Your retailer will let you know the upfront costs to turn off the communications feature and the ongoing costs of meter reads which you will need to pay each time someone comes to your premises. These costs depend on your location.
Your energy data and personal information is classified as confidential information under the National Electricity Rules and the Privacy Act 1988.
There are safeguards in place to protect consumers from unauthorised access to metering data and its services. For example, data showing that your meter exports solar energy during the day is protected information.
Access to metering data is limited to registered energy market participants, such as retailers and meter providers.
All new and replacement meters installed from 1 December 2017 must be smart meters.
If you don’t want a smart meter, you can ask your retailer to have the ‘smart’ or remote telecommunications function turned off either before it is installed or after it has been installed.
A smart meter that does not transmit data remotely is known as a Type 4A meter. It effectively becomes the same as an accumulation meter. It will record your electricity usage and will need to be read manually by a technician.
You could be charged for meter readings. A meter reading must occur at least once a year.
Your retailer must let you know the upfront costs to turn off the communications feature and the ongoing service charges such as meter reads). These costs vary depending on your location.
Smart meters and health ARPANSA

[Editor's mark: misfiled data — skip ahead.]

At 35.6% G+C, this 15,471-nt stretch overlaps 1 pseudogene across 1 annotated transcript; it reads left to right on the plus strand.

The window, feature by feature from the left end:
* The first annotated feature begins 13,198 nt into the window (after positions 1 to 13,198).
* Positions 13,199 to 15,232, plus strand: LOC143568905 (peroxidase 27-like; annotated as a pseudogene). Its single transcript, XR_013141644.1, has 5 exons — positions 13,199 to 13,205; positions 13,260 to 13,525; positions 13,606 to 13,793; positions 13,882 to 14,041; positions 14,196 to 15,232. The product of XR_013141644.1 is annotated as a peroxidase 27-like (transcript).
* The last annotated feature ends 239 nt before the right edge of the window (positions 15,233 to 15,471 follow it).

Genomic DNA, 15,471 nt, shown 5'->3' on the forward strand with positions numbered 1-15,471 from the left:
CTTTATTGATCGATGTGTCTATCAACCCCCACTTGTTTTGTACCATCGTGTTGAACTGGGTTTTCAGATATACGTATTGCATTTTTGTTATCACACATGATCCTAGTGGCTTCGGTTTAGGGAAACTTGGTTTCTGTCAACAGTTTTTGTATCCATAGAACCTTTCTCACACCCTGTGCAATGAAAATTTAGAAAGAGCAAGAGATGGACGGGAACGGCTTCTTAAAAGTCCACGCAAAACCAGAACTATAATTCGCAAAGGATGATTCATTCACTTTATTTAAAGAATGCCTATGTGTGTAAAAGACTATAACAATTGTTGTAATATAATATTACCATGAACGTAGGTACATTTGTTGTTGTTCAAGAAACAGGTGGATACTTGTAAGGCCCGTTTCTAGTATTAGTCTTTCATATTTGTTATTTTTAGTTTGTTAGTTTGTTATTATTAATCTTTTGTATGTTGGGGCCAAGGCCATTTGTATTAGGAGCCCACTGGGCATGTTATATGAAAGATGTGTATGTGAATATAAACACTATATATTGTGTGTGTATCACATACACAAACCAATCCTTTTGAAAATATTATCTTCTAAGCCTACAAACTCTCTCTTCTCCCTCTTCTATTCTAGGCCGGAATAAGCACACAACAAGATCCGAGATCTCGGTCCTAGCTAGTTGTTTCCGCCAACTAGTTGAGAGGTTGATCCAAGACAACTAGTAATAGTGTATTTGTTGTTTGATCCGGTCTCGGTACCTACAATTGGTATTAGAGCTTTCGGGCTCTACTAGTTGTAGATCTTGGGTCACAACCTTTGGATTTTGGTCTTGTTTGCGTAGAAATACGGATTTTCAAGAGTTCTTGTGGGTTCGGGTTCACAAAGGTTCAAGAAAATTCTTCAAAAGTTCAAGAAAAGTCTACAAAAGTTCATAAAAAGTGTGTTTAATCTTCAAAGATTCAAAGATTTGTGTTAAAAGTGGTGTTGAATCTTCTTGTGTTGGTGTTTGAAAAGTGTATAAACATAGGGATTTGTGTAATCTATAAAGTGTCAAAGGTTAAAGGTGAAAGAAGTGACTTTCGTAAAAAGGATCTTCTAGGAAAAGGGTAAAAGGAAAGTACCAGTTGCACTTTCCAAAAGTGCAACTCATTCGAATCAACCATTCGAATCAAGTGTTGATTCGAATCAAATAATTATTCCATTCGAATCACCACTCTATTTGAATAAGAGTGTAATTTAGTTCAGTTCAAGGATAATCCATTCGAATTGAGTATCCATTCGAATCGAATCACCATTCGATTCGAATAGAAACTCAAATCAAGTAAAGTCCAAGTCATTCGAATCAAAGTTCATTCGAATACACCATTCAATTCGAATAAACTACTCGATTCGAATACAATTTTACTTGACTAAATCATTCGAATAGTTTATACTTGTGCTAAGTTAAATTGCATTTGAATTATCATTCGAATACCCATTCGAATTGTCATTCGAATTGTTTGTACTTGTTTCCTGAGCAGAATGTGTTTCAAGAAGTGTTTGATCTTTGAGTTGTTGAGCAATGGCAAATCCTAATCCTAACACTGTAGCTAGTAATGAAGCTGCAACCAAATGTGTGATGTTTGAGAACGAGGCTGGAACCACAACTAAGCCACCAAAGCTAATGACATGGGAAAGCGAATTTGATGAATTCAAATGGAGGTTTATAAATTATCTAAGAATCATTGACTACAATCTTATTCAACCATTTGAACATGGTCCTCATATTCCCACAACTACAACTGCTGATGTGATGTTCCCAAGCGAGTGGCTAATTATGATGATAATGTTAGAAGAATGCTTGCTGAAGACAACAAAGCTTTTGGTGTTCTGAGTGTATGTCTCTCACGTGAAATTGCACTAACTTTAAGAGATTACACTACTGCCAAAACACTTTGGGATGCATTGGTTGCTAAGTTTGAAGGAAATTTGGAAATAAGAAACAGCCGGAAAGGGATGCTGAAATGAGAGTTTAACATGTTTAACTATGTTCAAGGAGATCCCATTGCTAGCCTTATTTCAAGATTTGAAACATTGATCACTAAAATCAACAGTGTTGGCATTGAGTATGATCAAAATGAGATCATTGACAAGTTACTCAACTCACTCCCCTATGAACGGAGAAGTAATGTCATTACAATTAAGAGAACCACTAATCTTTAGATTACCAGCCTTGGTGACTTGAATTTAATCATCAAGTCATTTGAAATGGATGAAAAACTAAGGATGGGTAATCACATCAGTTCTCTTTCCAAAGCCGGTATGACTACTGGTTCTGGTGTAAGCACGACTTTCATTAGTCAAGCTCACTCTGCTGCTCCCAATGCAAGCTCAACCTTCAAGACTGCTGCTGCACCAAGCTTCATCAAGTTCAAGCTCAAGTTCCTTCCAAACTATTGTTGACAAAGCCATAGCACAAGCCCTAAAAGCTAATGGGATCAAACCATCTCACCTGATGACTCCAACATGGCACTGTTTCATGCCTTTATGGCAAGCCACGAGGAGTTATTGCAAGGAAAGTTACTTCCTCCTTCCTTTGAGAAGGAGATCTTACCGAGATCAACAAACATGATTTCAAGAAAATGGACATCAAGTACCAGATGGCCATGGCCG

Do smart meters cause any health effects?
Health authorities around the world, including ARPANSA and the World Health Organization (WHO), have examined the scientific evidence regarding possible health effects from smart meters. Current research indicates that there are no established health effects from the low exposure to the RF EME from smart meters.
There have been anecdotal reports into potential health effects of exposure to RF EME from smart meters claiming of a variety of ill effects that have been generally termed ‘electromagnetic hypersensitivity’ or EHS. ARPANSA and the WHO are not aware of any EHS symptoms being confirmed as due to RF EME exposure in well conducted scientific investigations.
There is no established scientific evidence that the low level RF EME exposure from smart meters causes any health effects including symptoms of ill health communicated by some people.
ARPANSA will continue to review the research into potential health effects of RF EME emissions from smart meters and other sources in order to provide accurate and up-to-date advice.
We said no to a smart meter here’s why… – The Healthy House
Why are we refusing one?
Put simply, anecdotal evidence from current users suggests that they might cause potential health issues.
Here at The Healthy House, we are acutely aware of the potential risks of exposure to wireless radiation. Through our work with electrically sensitive customers we have seen that, for some people, the health effects of exposure to these technologies can be immediate.
Even for the vast majority of us who do not consider ourselves electrically sensitive, a growing body of evidence is suggesting potential long-term negative effects on our health as a result of exposure to these fields.
You may already have heard that the World Health Organisation has classified EMF radiation as a class 2B carcinogen. A number of studies have reported ill-effects as a result of exposure to these types of technologies, from fatigue, headache and sleep disorders to psychiatric problems.